Today was the reason I came on this trip. I came to bear witness to the atrocities of Black Shabbat, October 7. I came to hear the stories of survivors and to see, with my own eyes, the devastation and carnage in the Western Negev region, which is often called the Gaza Envelope.
Our day began early, on the bus by 7:40 a.m. so we could meet our security window for our visit to Kibbutz Nir Oz, the site of one of the 22 communities targeted on October 7. The kibbutz was founded in 1955 and was a community of 400 people. One in four people on the kibbutz were murdered, taken hostage, or have been missing since October 7. Nir Oz is a business for paint manufacturing, potato crops, and a dairy farm. Many Gazans had work permits as employees of the factories. And still, they came on October 7 to destroy rather than to create.
Our group receives ballistic vests and helmets. We’re told to wear these and duck if the siren goes off while we’re on the bus. You’ve got 10 seconds at most. On October 6, all you needed to go to the kibbutz was a friend. People sat in the fragility of the sukkah sharing wine and joy. But to visit on October 8, you needed protective gear and a soldier.
Our tour guide walked us through house after house of those who were murdered, burned alive, stabbed, and shot. Houses blackened with soot. Safe rooms covered in blood and bullets. A bottle of wine left on the table outside from a last sukkah party the night before. In this house, a friend, in that house, a young family. Doors with a “Bring Them Home” poster of their owner taped to the door.
BOOM, BOOM, BOOM. We jumped. “Oh, that’s our IDF. They are now in the city directly across from us.” At first, my thought was, “Did I miss the lightning? How far away was the storm?” But of course, for this type of “thunder” in Israel, the siren gives you 10 seconds – that’s as long as you have.
Shattered glass and ransacked rooms. A sukkah left up. A jungle gym and toy house in a backyard which we heard “belong to the Bibas family. This was their home.” Those fiery red-headed children, the boy who at nine months old has disappeared.
This resident used to brag he had the best view from his balcony. His charred exercise bike sits outside the footprint of his home. Come, let’s look. The raised porch is all that remains of his home. SIREN SIREN SIREN. Ten seconds, GO! We rushed to find the safe room, as mortar shells fired from Gaza to Nir Oz. ALL CLEAR.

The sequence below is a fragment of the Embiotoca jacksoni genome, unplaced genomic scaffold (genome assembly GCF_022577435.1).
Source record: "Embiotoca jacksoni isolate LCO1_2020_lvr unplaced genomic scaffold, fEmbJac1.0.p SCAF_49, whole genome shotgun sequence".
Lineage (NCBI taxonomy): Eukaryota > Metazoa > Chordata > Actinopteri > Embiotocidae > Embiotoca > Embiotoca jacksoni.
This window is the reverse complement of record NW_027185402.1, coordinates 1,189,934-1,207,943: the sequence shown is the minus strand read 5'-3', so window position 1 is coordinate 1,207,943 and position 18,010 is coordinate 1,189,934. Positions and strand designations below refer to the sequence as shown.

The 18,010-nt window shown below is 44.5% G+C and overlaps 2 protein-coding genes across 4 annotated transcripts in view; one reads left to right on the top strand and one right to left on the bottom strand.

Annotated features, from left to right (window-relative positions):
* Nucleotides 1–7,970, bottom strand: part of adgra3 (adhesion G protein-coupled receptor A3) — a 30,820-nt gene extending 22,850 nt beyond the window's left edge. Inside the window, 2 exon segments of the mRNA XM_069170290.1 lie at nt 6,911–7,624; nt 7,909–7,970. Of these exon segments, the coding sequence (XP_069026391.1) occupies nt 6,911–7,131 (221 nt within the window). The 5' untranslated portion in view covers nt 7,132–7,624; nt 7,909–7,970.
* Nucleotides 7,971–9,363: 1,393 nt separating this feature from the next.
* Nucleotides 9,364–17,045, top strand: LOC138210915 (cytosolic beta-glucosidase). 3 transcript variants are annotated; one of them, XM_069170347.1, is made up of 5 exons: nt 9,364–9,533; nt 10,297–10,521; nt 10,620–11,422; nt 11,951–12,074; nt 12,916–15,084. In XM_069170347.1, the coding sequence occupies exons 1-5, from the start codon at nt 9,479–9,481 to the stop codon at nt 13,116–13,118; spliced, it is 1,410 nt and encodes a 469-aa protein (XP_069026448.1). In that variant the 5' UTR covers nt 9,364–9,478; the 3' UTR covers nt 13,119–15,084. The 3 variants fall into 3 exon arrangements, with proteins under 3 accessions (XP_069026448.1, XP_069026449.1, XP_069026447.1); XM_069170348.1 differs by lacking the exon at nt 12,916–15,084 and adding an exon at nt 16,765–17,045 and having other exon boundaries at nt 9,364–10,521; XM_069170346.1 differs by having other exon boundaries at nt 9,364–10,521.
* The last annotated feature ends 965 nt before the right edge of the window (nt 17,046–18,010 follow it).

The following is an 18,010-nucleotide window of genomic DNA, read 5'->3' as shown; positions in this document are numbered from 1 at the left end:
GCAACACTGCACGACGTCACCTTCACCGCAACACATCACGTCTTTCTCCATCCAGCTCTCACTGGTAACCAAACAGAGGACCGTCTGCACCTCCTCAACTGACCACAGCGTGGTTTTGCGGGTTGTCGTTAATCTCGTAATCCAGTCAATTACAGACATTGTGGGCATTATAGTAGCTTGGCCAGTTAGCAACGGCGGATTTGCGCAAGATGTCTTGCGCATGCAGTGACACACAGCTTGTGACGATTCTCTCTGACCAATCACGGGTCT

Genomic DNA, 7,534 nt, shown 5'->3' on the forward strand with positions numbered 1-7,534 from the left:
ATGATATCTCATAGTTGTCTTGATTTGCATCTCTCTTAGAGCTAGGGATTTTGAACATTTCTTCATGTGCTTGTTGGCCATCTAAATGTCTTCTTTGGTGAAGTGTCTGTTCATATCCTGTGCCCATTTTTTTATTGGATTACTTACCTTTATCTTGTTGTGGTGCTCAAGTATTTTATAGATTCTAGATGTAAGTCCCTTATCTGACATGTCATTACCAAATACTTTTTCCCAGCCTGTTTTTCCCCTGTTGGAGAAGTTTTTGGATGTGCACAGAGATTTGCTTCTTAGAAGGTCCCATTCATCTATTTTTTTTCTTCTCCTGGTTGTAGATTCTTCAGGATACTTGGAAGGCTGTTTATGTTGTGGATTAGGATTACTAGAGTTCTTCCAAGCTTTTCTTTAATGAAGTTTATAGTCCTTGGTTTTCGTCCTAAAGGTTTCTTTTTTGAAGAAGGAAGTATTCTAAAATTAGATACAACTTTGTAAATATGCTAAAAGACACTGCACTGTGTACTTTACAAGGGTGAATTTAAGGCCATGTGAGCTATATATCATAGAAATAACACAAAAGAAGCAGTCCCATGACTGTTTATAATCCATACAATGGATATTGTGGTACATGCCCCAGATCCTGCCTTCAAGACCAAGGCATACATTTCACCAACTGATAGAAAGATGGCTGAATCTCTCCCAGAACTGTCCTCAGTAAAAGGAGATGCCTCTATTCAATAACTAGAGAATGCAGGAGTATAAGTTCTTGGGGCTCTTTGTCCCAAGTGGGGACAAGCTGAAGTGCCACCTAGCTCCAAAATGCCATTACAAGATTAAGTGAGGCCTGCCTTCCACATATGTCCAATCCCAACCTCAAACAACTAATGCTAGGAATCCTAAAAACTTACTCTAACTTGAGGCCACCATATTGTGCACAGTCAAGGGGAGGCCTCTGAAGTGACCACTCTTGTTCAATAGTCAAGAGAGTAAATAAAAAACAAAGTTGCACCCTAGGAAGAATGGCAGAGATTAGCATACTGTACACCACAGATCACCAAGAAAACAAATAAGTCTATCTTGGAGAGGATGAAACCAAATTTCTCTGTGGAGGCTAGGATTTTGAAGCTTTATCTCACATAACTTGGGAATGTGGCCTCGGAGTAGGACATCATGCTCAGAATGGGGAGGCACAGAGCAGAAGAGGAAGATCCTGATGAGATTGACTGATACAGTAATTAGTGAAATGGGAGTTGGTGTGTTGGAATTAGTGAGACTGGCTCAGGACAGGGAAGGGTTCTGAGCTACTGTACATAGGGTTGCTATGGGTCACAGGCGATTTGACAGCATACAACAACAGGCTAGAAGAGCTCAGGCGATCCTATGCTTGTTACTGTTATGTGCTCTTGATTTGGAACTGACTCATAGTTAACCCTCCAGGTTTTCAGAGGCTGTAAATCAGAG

To another kibbutz 50 minutes away, a kibbutz that has absorbed 400 new residents, doubling their size. An outdoor laundry room was created. People were displaced from their homes because their beds were too close to danger, not knowing when they would return. Families in one-room apartments, trying to live. They fled under fire. They lived their dream life, then faced the worst nightmare possible.
The rain begins. A flash of light and BOOM! Iron Dome? There was no siren. No, that was actual thunder. The rains have begun. We stand in the temporary section of a cemetery in Revivim, created for those murdered at Kibbutz Be’eri because they can’t be buried in their home cemetery just yet, or maybe it isn’t there anymore. El Malei Rachamim – we prayed for their souls to be bound up in eternal life. As we reach “amen” a 15-second-long rumble of thunder. Maybe God is crying too.
Today I was present to bear witness to the aftermath of horrid hatred. We smelled death. We saw homes not only burned and blown up but ransacked for loot after the murders. Today, I saw what evil can do.
And I also saw the good. We have found the helpers, as Mr. Rogers said we would. The community of Israel has come together in strength and unity to make sure Am Yisrael chai. The nation of Israel will live.
There’s more, but my words aren’t ready yet.